Higher childcare costs and government spending cuts have helped force women off the job market during the economic downturn, according to new research released today by a leading think-tank.
Analysis of official government figures by the Institute for Public Policy Research (IPPR) shows the number of women unemployed for more than 12 months has risen to 268,000 – one in four of the total number of females out of work.
Job insecurity for growing – with women accounting for more than 40 per cent of redundancies in the second quarter of 2011, up from 30 per cent in the first three months of the year.
The analysis shows cuts to public sector jobs – where the amount of women in employment is proportionately higher than in the private sector – have been a big factor in the trend, which is already posing political problems for David Cameron.
The Prime Minister has privately admitted the Conservative Party’s appeal to women voters has slumped according to recent opinion polls and that he needs to do more to bolster support.
Tory strategists say recent rows over plans to end child benefit for people earning over £42,000 and to increase university tuition fees to up to £9,000 a year have both proved highly unpopular with women. The party has also been hit by the fall out from pension changes which will see thousands of women in their 50s having to wait between 18 months and two years longer than expected before qualifying for their state pension.
IPPR researchers say higher childcare costs are keeping women off the job market. According to the Paris-based Organisation for Economic Cooperation and Development (OECD) Britain has some of the most expensive childcare in the world. Average costs are £97 a week for 25 hours of care, rising to an average of £115 a week in London and the South East.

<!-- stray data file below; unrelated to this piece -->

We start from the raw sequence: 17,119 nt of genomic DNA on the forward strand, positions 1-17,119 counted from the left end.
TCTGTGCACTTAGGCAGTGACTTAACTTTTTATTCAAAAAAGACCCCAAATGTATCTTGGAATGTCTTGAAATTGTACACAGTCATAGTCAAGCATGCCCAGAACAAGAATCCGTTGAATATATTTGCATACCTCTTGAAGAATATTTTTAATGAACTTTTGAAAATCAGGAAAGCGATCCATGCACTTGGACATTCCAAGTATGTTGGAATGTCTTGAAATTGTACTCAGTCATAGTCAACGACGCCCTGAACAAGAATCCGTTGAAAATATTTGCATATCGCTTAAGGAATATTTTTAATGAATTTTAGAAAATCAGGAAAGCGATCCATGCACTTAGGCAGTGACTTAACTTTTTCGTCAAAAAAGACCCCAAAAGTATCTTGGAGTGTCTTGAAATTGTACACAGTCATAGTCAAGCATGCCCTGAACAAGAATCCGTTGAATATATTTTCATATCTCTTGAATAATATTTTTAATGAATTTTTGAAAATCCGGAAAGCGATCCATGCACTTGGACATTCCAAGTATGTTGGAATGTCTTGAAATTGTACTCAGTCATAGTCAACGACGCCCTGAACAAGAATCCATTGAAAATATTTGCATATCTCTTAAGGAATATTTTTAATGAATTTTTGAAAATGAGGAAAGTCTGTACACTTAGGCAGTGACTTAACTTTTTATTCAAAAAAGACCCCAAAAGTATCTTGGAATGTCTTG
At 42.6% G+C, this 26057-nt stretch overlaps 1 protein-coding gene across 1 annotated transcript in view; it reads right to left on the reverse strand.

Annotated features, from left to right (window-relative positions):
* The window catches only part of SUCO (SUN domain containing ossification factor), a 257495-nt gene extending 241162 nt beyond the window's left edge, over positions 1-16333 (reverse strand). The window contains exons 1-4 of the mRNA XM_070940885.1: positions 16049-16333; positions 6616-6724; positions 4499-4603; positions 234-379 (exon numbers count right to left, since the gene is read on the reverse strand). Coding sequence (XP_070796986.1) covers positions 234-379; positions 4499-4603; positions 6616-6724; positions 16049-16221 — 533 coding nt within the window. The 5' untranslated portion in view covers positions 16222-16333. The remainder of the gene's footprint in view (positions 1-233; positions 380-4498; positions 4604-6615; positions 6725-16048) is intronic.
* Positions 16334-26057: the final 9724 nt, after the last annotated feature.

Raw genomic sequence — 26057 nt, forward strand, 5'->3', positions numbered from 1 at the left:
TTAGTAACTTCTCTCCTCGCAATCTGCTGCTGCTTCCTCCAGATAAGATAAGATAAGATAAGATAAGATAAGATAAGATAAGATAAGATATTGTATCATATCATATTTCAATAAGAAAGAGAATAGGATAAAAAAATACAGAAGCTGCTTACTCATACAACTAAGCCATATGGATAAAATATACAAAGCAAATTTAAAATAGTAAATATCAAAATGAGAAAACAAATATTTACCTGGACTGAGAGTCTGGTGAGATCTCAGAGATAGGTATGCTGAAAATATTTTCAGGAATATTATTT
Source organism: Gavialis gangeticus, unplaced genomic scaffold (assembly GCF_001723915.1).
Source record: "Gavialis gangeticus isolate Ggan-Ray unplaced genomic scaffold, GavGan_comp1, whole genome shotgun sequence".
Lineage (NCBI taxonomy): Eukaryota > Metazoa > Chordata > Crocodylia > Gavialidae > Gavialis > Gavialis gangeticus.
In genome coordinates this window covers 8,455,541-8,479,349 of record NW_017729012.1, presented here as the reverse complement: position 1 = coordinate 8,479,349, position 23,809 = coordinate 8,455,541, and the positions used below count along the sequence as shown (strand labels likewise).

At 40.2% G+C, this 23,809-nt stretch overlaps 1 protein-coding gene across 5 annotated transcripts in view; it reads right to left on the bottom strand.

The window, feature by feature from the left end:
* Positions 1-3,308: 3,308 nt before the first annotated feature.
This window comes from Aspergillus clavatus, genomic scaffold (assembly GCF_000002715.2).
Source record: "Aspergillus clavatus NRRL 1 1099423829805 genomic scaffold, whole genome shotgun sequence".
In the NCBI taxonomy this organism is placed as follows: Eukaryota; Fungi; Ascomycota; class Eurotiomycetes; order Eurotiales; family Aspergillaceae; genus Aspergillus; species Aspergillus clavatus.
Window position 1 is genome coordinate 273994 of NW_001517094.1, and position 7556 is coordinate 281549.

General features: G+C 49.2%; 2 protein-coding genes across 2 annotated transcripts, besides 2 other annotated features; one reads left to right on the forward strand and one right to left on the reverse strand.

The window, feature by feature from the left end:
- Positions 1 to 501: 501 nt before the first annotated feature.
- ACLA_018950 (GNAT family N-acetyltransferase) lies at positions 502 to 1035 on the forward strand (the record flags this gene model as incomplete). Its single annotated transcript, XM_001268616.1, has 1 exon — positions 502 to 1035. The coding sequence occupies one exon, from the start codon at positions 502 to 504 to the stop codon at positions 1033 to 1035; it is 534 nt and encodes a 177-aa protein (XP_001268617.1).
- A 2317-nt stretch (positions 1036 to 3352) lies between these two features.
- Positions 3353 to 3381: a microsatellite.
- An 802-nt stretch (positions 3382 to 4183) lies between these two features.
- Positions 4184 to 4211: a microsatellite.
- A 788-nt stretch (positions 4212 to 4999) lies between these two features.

Government changes to the childcare element of the Working Tax credit have also increased costs – with the average family on the credit losing £436 a year because of cuts introduced in April, according to the Resolution Foundation.
A family “second earner” – most of whom are women – will typically lose 32p of every extra pound earned in taxes and lost benefits.
More than one in four women unemployed in the UK have been out of work for more than a year, according to the IPPR analysis.The number of people unemployed in the is 2.45milion (down by just 20,000 since last year). Of these, 1.03million are women (up 42,000 since last year), with 268,000 of them out of work for over 12 months, up 14,000 on a year ago.
Dalia Ben-Galim, Associate Director of the IPPR said: “During the recession, unemployment among men increased much more than among women. But our analysis of the latest figures show that this experience is now being reversed, in large part because of the government’s public spending cuts.
“Behind the headline unemployment figures, more people are experiencing long spells out of work and long-term unemployment is rising steeply. Women are increasingly joining the ranks of the long–term unemployed and the prospects for female employment are likely to remain gloomy for some time to come. Cuts to childcare tax credits mean that for some women, work no longer pays and they are better off staying at home.”
The employment rate for women in Britain lags behind other European countries , partly because of better childcare provision overseas.
Among leading European nations, Norway has the highest female employment rate at 73.3 per cent, followed by Denmark (71.1 per cent) and Sweden (70.3 per cent)
The UK’s rate is 64.6 per cent.